The architectural imagination. A 10-week course that analyzes the designs of historic buildings around the globe to assess the social impact of architecture.

Overall, HarvardX offers over 100 free online courses.





MOOC-Based Degrees: +10K Learners and $80M in Revenues

More than 10,000 students have enrolled in over 45 MOOC-based degrees on Coursera, edX, and Udacity, with combined potential revenue of more than $80 million, according to the Class-Central founder and MOOC expert, Dhawal Shah.

Most of the income has been generated by two universities and three degrees: the Online Master’s Degree in Computer Science (Georgia Tech with Udacity), the Online Master’s of Science in Analytics (Georgia Tech with edX), and the iMBA (the University of Illinois at Urbana-Champaign with Coursera).

“It is the second wave of MOOC hype,” says Mr. Shah. “I remain hopeful that these new business models will act as a safeguard of free content, ensuring its continued availability for those who need it, regardless of their ability to pay. However, one thing is abundantly clear: free users are no longer a focus, despite the fact that that was the stated reason so many traditional universities started exploring MOOCs in the first place.”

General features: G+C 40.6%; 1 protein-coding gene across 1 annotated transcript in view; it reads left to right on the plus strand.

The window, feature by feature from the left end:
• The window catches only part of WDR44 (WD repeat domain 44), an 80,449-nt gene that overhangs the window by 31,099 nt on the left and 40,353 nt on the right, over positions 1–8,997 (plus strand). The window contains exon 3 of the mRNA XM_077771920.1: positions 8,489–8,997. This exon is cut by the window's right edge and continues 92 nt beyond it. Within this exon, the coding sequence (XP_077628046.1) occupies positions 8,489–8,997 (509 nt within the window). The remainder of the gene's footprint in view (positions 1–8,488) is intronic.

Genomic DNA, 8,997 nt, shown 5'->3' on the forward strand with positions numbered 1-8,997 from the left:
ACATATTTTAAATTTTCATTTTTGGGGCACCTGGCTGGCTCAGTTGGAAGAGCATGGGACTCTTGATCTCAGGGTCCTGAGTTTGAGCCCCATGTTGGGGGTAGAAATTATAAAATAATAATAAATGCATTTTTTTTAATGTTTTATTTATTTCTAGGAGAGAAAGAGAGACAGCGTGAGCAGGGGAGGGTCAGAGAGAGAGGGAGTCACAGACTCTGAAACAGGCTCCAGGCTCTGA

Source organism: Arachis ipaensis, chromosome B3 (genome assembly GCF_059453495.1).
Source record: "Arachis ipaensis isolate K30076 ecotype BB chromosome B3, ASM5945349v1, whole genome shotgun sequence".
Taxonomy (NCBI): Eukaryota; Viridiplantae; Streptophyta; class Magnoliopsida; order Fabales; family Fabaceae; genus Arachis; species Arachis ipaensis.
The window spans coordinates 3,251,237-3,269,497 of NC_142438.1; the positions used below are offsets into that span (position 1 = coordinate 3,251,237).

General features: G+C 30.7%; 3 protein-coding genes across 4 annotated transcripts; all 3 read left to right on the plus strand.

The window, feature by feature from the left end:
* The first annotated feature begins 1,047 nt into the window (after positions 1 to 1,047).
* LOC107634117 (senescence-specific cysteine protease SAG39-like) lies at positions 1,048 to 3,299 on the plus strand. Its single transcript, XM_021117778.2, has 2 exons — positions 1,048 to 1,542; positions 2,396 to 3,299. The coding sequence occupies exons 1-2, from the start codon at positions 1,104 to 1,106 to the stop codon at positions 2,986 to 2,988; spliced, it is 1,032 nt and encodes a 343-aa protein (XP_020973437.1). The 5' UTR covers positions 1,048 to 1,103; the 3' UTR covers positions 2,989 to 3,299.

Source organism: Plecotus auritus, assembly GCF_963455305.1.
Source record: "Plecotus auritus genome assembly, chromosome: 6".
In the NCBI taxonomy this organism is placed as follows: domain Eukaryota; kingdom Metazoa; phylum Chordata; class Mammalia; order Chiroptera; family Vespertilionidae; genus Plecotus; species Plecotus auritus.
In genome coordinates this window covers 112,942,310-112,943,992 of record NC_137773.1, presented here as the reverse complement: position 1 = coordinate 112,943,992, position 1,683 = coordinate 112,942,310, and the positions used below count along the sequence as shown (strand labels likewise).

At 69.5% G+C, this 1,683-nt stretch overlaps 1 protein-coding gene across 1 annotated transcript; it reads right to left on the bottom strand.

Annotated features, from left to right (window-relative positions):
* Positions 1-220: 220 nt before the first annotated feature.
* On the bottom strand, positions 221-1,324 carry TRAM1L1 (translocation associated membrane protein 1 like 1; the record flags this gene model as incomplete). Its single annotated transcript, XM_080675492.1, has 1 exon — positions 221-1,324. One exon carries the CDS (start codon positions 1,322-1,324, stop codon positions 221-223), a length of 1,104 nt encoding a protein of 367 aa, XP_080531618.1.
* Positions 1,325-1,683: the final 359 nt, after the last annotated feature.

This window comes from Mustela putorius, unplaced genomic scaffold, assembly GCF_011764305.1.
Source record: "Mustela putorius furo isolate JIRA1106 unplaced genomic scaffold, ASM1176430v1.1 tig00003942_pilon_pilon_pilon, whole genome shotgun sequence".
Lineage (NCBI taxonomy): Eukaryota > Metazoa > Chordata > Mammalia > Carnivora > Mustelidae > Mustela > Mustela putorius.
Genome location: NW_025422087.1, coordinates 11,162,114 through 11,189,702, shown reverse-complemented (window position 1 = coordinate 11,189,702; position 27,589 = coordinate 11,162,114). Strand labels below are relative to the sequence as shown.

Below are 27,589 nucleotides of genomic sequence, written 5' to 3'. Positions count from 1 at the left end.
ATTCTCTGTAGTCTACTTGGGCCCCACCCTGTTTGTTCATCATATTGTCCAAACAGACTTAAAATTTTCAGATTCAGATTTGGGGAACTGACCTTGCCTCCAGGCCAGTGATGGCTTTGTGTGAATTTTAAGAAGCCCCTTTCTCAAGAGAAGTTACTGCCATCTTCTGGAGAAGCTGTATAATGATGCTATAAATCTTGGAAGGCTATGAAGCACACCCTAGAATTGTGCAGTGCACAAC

• EdSurgeYear of MOOC-based Degrees: A Review of MOOC Stats and Trends in 2018

• Class Central on MOOC-based Degrees: ListDistinctive Features | Second Wave of MOOC Hype

• IBL NewsMOOCs Are Dead, Welcome MOOC-Based Degrees


MOOC-Based Degrees:

XuetangX, China’s Open edX Platform, Reaches 16M Learners

XuetangX, China’s first MOOC-platform, has reached 16 million users –sources told IBL News. The exact number is 16.3 millionlearners. Last year XuetangX, which is based on the Open edX codebase, reported an audience of 14 million.

This number puts this platform in the third position, right after Coursera (37 million) and (18 million).

Founded in October 2013 by Tsinghua University, XuetangX has over 1900 quality courses from Tsinghua University, Peking University, Fudan University, MIT, Stanford University, Berkeley and other first-class universities, covering 13 subjects.

Additionally, XuetangX hosts innovative initiatives, such as: